Even though, the famous article titled Marketing Myopia was written by Theodore Levitt in 1975, I believe the concept proposed in the article is still very much relevant. The level of material culture can aid in developing products for individual markets. For companies selling industrial goods, such as General Electric, this can provide a convenient starting point. In developing countries demand may be highest for basic may be more in demand. Technologic advances have probably been the major cause of cultural change in many countries. The increase in leisure time so characteristic in Western cultures has been a direct result of technologic development. With technologic advancement comes also cultural convergence. Black and white television sets extensively penetrated U.S. households more than 10 years before similar levels occurred in Europe and Japan. With color television the lag was reduced to 5 years. With videocassette recorders the difference was only 3 years, but this time the Europeans and the Japanese led the way while the United States was concentrating on cable systems. With the compact disk penetration rates were equal in only 1 year. Today with MTV available by satellite across Europe no lag exists18.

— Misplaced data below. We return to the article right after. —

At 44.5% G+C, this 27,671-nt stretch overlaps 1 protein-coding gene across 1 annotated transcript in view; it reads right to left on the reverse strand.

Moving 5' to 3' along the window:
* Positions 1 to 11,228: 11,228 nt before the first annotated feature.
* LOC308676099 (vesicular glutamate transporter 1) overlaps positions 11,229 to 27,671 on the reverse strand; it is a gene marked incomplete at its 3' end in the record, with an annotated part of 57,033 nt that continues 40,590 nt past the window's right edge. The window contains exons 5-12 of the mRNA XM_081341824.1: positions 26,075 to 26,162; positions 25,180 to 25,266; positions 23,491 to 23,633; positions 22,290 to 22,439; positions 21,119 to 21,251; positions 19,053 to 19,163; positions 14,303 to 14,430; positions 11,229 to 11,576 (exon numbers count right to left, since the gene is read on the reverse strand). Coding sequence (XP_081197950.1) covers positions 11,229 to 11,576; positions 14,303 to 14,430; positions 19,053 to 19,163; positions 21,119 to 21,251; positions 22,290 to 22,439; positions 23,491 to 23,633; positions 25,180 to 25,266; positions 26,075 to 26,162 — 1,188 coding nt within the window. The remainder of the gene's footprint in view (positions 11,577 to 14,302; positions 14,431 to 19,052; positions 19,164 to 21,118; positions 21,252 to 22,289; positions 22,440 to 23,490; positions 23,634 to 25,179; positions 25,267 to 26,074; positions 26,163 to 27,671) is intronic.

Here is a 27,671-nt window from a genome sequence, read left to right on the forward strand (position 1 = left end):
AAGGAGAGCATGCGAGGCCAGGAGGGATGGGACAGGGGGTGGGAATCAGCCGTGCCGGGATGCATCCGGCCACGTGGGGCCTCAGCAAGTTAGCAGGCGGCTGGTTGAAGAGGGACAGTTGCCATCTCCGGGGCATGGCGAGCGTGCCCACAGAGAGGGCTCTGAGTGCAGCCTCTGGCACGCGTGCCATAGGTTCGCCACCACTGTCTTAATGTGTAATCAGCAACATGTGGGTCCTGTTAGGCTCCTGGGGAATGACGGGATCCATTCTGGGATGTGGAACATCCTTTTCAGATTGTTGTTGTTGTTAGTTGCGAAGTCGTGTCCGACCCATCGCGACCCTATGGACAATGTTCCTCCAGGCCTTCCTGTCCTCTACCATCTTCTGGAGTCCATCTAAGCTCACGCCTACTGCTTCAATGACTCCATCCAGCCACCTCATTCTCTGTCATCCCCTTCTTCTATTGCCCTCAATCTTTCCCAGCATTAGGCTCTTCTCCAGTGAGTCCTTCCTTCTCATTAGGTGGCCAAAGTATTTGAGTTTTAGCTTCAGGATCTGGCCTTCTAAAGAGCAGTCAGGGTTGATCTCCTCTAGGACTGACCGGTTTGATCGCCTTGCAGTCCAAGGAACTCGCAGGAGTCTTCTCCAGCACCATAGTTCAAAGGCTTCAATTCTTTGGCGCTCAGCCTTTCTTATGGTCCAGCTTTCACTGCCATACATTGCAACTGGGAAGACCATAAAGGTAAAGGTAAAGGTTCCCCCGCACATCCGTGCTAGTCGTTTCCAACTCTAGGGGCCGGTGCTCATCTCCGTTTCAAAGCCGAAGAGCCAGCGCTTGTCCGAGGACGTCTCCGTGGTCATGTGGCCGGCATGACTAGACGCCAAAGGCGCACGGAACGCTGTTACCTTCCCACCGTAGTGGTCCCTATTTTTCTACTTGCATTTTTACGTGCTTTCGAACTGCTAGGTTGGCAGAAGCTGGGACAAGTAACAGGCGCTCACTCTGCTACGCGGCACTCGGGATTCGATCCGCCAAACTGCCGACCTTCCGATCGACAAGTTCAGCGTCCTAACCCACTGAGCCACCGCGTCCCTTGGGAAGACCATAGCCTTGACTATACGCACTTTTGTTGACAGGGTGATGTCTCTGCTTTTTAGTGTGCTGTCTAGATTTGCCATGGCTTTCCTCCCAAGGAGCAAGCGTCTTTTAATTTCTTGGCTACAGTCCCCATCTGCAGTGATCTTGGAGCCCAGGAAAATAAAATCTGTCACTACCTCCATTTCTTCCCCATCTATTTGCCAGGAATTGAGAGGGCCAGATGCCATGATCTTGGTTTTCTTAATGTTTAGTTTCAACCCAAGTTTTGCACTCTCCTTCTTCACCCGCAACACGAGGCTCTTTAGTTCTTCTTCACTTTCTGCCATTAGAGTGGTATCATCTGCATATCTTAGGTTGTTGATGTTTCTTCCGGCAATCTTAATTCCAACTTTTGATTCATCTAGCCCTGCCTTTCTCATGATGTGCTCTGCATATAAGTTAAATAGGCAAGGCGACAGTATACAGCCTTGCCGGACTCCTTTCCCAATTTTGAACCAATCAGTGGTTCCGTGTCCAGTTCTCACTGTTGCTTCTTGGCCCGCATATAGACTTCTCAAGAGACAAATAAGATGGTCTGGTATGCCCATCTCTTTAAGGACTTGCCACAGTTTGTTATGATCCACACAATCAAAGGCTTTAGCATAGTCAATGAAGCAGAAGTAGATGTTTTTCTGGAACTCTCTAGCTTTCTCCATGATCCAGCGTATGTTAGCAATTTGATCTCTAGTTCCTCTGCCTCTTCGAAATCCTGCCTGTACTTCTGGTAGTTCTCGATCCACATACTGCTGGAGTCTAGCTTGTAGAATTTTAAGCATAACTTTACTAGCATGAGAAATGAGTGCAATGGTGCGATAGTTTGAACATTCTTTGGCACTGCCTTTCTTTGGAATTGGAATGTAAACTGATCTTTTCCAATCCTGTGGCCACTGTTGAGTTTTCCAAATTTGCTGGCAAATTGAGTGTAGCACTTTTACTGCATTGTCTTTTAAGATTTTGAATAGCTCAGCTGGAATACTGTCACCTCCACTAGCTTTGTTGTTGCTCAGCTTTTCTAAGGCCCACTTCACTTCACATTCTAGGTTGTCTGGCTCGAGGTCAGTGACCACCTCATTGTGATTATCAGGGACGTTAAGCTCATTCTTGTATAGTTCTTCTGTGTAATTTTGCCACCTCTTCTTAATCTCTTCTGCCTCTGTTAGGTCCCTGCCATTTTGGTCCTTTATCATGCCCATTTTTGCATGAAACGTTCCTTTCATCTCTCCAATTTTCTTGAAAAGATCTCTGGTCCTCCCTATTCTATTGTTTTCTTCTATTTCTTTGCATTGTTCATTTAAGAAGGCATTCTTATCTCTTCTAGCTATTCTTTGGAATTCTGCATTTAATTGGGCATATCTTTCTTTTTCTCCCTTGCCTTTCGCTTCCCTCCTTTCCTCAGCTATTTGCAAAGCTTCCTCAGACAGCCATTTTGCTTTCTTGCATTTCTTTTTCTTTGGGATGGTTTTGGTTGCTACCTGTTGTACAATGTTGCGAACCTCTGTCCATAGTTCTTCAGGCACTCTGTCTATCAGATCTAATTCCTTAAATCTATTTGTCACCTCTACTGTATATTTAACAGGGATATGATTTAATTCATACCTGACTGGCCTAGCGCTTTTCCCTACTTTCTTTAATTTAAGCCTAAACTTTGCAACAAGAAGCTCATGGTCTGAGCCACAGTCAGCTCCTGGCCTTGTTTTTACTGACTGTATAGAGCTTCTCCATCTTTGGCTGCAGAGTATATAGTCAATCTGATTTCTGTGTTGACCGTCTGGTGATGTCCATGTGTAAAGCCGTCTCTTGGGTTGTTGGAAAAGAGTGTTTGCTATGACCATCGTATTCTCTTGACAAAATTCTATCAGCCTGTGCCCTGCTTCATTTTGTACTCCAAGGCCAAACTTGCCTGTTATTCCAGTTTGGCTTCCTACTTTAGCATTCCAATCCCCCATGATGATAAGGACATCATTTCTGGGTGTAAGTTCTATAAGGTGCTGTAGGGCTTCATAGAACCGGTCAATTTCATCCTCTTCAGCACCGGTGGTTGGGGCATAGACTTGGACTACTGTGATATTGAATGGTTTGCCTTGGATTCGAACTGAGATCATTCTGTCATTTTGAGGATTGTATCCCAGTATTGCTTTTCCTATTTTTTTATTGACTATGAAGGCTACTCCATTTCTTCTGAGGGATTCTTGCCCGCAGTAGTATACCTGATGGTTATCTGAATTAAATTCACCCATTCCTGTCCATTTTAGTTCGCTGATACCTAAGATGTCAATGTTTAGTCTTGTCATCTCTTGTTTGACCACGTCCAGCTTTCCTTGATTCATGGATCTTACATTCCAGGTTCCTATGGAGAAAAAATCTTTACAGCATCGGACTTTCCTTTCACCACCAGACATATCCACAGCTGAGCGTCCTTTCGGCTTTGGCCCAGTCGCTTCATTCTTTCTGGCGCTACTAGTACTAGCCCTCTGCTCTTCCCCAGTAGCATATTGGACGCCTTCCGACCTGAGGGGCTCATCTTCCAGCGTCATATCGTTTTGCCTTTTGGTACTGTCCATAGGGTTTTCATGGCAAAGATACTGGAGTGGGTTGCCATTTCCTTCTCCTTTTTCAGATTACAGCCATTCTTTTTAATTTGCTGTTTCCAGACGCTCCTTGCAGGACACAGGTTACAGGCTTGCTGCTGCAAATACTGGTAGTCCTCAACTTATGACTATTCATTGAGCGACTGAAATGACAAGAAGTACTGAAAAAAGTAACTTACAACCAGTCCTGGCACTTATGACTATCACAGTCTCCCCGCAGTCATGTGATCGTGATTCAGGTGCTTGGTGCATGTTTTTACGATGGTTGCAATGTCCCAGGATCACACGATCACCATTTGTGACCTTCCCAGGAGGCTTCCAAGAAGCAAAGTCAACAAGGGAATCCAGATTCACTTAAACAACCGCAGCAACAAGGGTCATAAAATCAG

Since researchers often look at things under well defined and rigid framework of assumptions and parameters they are perplexed when ground realities don’t follow their model. Poverty is clearly a complex and multidimensional problem affected by numerous factors coming from culture, traditions, history, social structure, gender, nature and state of market conditions, state policies, and so on. These factors are different in different societies. In some societies people are traditionally more enterprising and think in terms of helping themselves while in others they look to state for everything. Clearly the skills to manage a micro-enterprise differ among people of different countries and even among the poor of any single society. Moreover, success in any business (no matter how small it is) depends a lot upon the socio-economic environment around people – after all entrepreneurship depends heavily on the surrounding market dynamics.
Entrepreneurs create jobs: Without entrepreneurs, jobs wouldn’t exist. Entrepreneurs take on the risk to employ themselves. Their ambition to continue their business’ growth eventually leads to the creation of new jobs As their business continues to grow, even more jobs are created. It is very challenging when it comes to running an insurance company as you will be dealing with employees and customers. It takes a good leader to be able to run a company of this nature or else, it won’t last the first five years. Labour is another input of production. It refers to human efforts both mental and physical directed towards the production of goods and service. Among contemporary writers and scholars, labour is distinguished from business management and knowledge. The reward for labour is wages or salaries.